Coronavirus Briefing: What Happened Today

Coronavirus Briefing: What Happened Today 1

India has become the epicenter of the coronavirus outbreak.

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  • In the U.S., nearly one in five people have been fully vaccinated, and one in three have received at least one shot.

  • France said people under 55 who got a first dose of the AstraZeneca vaccine should follow up with a different vaccine.

  • Europe’s drug regulator is investigating some cases of blood clots after Johnson & Johnson shots, but no link has been established.

  • Get the latest updates here, as well as maps and vaccines in development.

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India has become the epicenter of the coronavirus outbreak, reporting a record of 131,968 new cases in the last 24 hours as the virus spins out of control. Deaths are rising, hospitals are quickly filling up and the country’s vaccination campaign is perilously behind schedule.

The surge in cases is a sharp U-turn for the country, which initially enacted one of the world’s strictest lockdowns when the virus arrived last year and had managed to keep per capita cases relatively low. Public health experts even wondered whether India might have some innate resistance to the virus, perhaps related to its warmer climate or younger population.

The New York Times

Experts say complacency and government missteps are to blame for the recent surge.

After cases dropped in December, many Indians shed masks and resumed normal life. Leaders also began acting as if the problem were solved, allowing large Hindu religious festivals and political rallies.

The variants of the virus may have also played a role, but the country doesn’t do enough genetic sequencing to know for sure. India’s sluggish vaccination drive has also been dogged by complacency and public skepticism. If inoculations don’t quicken, experts say it will take India more than two years to inoculate 70 percent of its population.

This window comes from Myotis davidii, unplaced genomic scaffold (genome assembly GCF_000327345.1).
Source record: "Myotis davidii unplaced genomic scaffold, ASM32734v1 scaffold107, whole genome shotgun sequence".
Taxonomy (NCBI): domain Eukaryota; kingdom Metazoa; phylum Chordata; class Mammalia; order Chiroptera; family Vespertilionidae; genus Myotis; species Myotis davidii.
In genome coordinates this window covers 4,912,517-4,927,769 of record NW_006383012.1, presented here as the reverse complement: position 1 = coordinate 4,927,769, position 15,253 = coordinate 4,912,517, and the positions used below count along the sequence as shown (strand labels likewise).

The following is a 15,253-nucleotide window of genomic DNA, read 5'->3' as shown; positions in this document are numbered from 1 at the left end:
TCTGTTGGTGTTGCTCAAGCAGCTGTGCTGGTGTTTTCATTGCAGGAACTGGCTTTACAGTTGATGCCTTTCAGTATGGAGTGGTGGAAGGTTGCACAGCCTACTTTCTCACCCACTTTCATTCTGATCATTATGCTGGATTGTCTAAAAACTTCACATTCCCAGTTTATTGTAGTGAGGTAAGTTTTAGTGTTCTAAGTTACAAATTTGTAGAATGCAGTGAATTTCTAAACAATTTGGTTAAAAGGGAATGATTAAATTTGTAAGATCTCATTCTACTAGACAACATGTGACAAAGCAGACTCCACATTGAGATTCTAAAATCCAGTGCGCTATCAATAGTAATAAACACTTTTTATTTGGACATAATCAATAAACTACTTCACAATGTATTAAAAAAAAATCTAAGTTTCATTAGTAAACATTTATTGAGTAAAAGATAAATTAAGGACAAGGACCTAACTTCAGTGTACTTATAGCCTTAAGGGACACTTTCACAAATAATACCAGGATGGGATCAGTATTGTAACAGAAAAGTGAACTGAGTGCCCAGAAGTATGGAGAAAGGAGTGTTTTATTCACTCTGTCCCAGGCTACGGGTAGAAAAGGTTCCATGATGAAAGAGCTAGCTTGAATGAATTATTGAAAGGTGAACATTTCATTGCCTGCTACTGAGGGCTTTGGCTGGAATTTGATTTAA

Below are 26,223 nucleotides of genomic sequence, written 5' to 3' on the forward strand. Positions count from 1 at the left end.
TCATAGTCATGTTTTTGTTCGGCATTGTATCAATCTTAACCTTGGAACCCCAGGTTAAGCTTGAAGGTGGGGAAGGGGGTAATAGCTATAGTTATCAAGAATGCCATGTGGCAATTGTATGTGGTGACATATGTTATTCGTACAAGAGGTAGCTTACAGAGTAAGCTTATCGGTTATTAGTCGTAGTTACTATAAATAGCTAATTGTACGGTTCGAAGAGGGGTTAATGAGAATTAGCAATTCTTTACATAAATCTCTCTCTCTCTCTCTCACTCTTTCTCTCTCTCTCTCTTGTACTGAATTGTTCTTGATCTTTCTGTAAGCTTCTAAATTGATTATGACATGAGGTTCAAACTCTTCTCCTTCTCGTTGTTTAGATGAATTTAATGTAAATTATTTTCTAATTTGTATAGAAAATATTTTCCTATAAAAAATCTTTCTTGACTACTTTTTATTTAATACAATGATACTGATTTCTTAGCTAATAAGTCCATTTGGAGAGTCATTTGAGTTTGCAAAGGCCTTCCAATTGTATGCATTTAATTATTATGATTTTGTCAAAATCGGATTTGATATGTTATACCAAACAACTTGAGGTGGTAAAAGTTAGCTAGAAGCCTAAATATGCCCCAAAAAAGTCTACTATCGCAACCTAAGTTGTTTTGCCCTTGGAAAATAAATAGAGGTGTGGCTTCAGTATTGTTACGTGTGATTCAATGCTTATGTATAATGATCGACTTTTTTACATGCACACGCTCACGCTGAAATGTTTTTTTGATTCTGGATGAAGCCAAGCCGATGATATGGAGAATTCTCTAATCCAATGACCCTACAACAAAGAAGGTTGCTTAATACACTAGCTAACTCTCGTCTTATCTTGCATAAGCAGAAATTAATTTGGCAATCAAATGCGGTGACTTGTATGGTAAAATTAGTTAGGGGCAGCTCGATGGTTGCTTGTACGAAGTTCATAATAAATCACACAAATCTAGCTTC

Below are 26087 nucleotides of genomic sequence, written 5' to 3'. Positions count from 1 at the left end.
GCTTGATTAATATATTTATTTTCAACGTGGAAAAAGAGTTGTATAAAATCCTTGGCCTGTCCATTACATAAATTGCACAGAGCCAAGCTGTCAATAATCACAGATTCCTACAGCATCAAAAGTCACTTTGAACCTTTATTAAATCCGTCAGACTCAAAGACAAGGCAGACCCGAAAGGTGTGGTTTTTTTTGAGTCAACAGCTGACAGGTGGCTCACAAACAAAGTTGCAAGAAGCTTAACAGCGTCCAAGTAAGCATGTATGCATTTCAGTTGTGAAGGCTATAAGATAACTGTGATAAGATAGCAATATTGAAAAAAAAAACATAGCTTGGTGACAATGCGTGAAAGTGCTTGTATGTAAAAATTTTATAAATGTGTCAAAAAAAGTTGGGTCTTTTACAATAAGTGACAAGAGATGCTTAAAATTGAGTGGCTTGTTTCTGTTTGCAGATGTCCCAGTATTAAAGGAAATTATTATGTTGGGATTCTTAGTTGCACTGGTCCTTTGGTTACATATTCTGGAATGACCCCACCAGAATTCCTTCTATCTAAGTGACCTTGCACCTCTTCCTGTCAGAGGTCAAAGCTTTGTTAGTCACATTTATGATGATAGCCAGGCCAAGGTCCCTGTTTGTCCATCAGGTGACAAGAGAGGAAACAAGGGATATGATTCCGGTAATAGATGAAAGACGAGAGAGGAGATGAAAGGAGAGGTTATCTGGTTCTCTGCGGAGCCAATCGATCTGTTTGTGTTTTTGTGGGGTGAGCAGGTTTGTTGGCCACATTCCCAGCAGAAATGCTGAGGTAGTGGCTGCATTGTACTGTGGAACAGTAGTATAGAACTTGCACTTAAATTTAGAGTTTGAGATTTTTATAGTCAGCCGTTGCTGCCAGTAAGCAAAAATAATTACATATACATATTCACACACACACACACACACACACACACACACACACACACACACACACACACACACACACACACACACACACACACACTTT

The surge in India is a troubling development for the broader pandemic. The sheer number of new infections creates a breeding ground for possible new variants that could be resistant to vaccines, or better able to reinfect people who have already had the virus. India is also a large producer of vaccines, and the Serum Institute of India has said that practically all of its daily production of about two million doses will over the next two months go to the government, delaying commitments to other countries.

“India’s size is going to dominate the global numbers — how the world performs on Covid is going to be very dependent on how India performs on Covid,” said Dr. Ramanan Laxminarayan, director of the Center for Disease Dynamics, Economics and Policy in Washington. “If it is not over in India, it is not really over in the world.”

The outbreak in Michigan is bad and getting worse. Hospitalizations have more than tripled in the last month, and cases continue to spike. About 7,200 new cases are being reported each day, a sevenfold increase since late February.

The state is home to 16 of the 20 U.S. metro areas with the highest per capita new infections.

Gov. Gretchen Whitmer called today for high schools to voluntarily move classes online for two weeks and suggested, but did not require, that residents avoid eating inside restaurants for two weeks. She also called on President Biden to send more Covid-19 vaccines to her state.

“I made the case for a surge strategy. At this point that’s not being deployed, but I am not giving up,” Ms. Whitmer said, describing a Thursday evening call with the president. “Today it’s Michigan and the Midwest. Tomorrow it could be another section of our country.”

Ms. Whitmer said a rapid influx of shots, particularly the one-dose Johnson & Johnson vaccine, would be essential to tamping down case numbers. But the Johnson & Johnson vaccine supply is already constrained, and the company will send 86 percent fewer doses across the U.S. next week because of a catastrophic manufacturing mishap in Baltimore.

Jeff Zients, the White House Covid coordinator, said that the administration did not plan to shift additional vaccine doses to hard-hit states like Michigan.

“The virus is unpredictable,” he said. “We don’t know where the next increase in cases could occur.”

I’m a recent college graduate, and I have been effectively quarantining in my house for a year. The most frustrating part about the pandemic has been the belief that the virus won’t affect my age group. My peers have told me I’m crazy for taking these precautions, and I was even cited as a bad friend for not attending parties. To cope with all of this, I binge watch the most lighthearted TV available (think “New Girl,” “Gilmore Girls,” “Friends” any and all Sohla El-Waylly videos on YouTube). There won’t be any documentaries on my TV about serial killers, Tr*mp, or the death of our oceans! I cannot take any more negativity at this point, and I’m OK with that.

— Selin Ekici, Atlanta

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